It's Republican versus Republican in this week's primary elections, but will voters choose old-school Idaho moderates or the farther-right to lead the Gem State?

click to enlarge Incumbent Gov. Brad Little personifies the traditional Idaho Republican who doesn't quite know what to do in the face of an intra-party insurgency. His solution? Lay low until Election Day. Lt. Gov. Janice McGeachin's explanation for speaking before a white nationalist audience? "I have one staff member in my office... I don't have time to go check out who all's going to be speaking."
Incumbent Gov. Brad Little personifies the traditional Idaho Republican who doesn't quite know what to do in the face of an intra-party insurgency. His solution? Lay low until Election Day. Lt. Gov. Janice McGeachin's explanation for speaking before a white nationalist audience? "I have one staff member in my office... I don't have time to go check out who all's going to be speaking."

Compared with the historical examples of ambitious leaders addressing crowds of white nationalists, Idaho Lt. Gov. Janice McGeachin's video broadcast at the America First Political Action Conference in February wasn't particularly rousing. She sits on a bright yellow chair against a vivid blue background, staring straight ahead, and speaks haltingly, pausing in odd places. Her prerecorded video crashes. ("Fire the intern!" someone in the crowd yells.) It restarts, first without any sound, then with a kind of fluorescent-bulb feedback buzz humming in the background as she talks.

Still, McGeachin gets her message out, telling the alt-right crowd to "keep up the good work fighting for our country," and that she's busy "battling the establishment in both parties." She even wins a cheer when she talks about her executive orders — made acting as the governor while Gov. Brad Little was out of town — that banned mask and vaccine mandates in Idaho. She condemns Little for reversing them. She highlights how Donald Trump himself had endorsed her primary challenge against Little for governor.

At the end, she calls the audience to join her struggle.

"I need freedom fighters all over this country that are willing to stand up and fight... even when that means fighting within our own ranks," McGeachin says. "We are literally in the fight for our lives... Together we will fight to make Idaho great again."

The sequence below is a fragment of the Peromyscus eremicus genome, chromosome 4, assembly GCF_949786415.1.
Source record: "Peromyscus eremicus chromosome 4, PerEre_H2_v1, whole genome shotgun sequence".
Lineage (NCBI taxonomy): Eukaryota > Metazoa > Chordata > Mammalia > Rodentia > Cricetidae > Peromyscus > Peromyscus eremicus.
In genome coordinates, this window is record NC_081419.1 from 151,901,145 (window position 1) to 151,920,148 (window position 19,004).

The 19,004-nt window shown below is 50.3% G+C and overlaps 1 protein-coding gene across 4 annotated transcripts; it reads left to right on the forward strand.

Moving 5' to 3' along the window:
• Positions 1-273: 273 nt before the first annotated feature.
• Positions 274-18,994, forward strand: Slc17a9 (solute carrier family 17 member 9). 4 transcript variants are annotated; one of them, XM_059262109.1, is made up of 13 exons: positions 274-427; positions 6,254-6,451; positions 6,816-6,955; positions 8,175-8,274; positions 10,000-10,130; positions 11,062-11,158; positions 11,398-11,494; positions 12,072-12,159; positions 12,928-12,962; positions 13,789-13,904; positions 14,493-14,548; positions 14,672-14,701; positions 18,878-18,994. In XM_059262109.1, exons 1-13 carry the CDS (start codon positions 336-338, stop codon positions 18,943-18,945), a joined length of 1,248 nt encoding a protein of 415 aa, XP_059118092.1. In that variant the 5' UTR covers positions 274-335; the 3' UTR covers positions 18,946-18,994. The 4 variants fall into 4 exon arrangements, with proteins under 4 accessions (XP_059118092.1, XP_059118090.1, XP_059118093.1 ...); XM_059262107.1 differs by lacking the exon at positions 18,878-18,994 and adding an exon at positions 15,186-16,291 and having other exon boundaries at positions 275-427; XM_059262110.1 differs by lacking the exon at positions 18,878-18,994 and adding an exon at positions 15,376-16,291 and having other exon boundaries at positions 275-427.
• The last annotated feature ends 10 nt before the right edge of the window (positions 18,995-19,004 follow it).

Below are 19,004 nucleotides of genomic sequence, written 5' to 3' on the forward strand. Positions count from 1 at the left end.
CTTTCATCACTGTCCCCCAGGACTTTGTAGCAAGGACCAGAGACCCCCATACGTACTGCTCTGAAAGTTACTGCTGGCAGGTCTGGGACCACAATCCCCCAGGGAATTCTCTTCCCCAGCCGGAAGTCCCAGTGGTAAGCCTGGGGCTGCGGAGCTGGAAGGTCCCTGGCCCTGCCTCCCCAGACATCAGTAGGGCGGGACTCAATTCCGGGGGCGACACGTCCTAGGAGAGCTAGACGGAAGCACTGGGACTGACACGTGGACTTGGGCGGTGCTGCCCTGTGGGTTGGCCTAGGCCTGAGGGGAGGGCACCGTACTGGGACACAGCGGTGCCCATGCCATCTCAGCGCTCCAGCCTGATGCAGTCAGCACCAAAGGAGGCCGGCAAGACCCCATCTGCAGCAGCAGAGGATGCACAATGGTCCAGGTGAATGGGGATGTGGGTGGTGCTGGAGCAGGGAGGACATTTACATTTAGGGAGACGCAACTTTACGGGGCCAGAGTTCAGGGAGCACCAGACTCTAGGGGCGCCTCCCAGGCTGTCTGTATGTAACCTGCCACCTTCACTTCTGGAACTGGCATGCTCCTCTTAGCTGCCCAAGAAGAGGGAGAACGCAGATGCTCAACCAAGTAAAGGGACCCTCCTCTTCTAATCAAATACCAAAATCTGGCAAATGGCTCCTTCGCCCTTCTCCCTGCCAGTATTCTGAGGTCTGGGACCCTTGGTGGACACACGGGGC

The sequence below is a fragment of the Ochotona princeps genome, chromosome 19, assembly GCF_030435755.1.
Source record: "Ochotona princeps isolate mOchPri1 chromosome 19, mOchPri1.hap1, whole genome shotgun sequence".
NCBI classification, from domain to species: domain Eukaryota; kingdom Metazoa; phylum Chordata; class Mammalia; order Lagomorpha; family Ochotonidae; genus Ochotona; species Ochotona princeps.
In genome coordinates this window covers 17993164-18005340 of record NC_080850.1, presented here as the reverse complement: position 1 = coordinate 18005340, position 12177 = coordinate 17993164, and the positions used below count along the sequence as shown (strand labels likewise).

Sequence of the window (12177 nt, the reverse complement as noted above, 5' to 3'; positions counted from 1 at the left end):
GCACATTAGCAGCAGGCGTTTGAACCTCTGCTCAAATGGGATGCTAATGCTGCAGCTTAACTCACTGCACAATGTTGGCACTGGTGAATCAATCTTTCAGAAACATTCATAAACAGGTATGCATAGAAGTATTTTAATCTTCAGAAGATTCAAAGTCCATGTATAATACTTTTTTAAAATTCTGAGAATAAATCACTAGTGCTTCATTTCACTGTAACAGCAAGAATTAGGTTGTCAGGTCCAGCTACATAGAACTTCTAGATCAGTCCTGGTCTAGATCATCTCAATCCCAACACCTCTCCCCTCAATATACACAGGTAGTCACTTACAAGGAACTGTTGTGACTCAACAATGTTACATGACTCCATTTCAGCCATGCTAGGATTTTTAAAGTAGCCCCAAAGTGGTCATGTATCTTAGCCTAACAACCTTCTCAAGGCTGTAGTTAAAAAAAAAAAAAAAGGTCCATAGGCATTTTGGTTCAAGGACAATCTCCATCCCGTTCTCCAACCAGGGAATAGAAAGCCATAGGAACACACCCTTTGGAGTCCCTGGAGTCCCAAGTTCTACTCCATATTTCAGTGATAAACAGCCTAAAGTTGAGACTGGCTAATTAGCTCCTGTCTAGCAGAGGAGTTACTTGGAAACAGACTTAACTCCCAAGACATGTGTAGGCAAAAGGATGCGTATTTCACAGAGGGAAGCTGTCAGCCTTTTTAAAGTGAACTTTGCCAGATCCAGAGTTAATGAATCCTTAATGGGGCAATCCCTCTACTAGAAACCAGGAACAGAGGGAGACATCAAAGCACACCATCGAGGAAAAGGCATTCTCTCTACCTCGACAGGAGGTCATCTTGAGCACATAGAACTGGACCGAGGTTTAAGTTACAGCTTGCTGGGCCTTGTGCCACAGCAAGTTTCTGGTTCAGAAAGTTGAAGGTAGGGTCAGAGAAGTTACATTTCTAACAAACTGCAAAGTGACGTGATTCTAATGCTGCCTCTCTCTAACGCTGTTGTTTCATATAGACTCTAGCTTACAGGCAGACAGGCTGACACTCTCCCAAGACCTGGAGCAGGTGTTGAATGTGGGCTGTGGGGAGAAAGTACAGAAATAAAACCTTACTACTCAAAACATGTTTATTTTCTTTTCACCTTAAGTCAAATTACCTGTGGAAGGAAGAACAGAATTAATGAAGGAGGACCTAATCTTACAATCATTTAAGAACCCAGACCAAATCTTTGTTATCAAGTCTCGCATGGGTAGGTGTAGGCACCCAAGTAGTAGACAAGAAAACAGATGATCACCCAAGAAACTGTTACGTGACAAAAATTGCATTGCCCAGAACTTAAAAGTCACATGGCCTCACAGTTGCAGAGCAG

By April, she's sick of explaining how exactly her video ended up on a screen for a gathering of alt-right trolls put together by Nick Fuentes, the most prominent white nationalist in America.

"I've said over and over and over again," she tells me at an April 28 Moscow event with lieutenant governor candidate Priscilla Giddings and other right-wing candidates, "I was invited by [right-wing columnist] Michelle Malkin to make a video for the conference." Malkin, despite being Filipino-American herself, has increasingly embraced white nationalist rhetoric — touting Fuentes as the future of the conservative movement.

McGeachin adds that she's made a statement condemning racism and insists she didn't know who Fuentes was. Why not research the event before she attends it?

"I don't have time to answer those kinds of questions. I have one staff member in my office," McGeachin responds. "I trust people. I don't have time to go check out who all's going to be speaking."

McGeachin tells me that it frustrates her that some people label her an extremist. But if she had Googled "Nick Fuentes," she could have seen Fuentes saying Trump was "awesome because he was racist" or a smirking Fuentes denying the Holocaust using a grotesque analogy featuring Cookie Monster trying to bake six million cookies. She could have seen a 2017 Inlander story where we witnessed Fuentes mocking a woman who'd recorded him calling race-mixing "degenerate."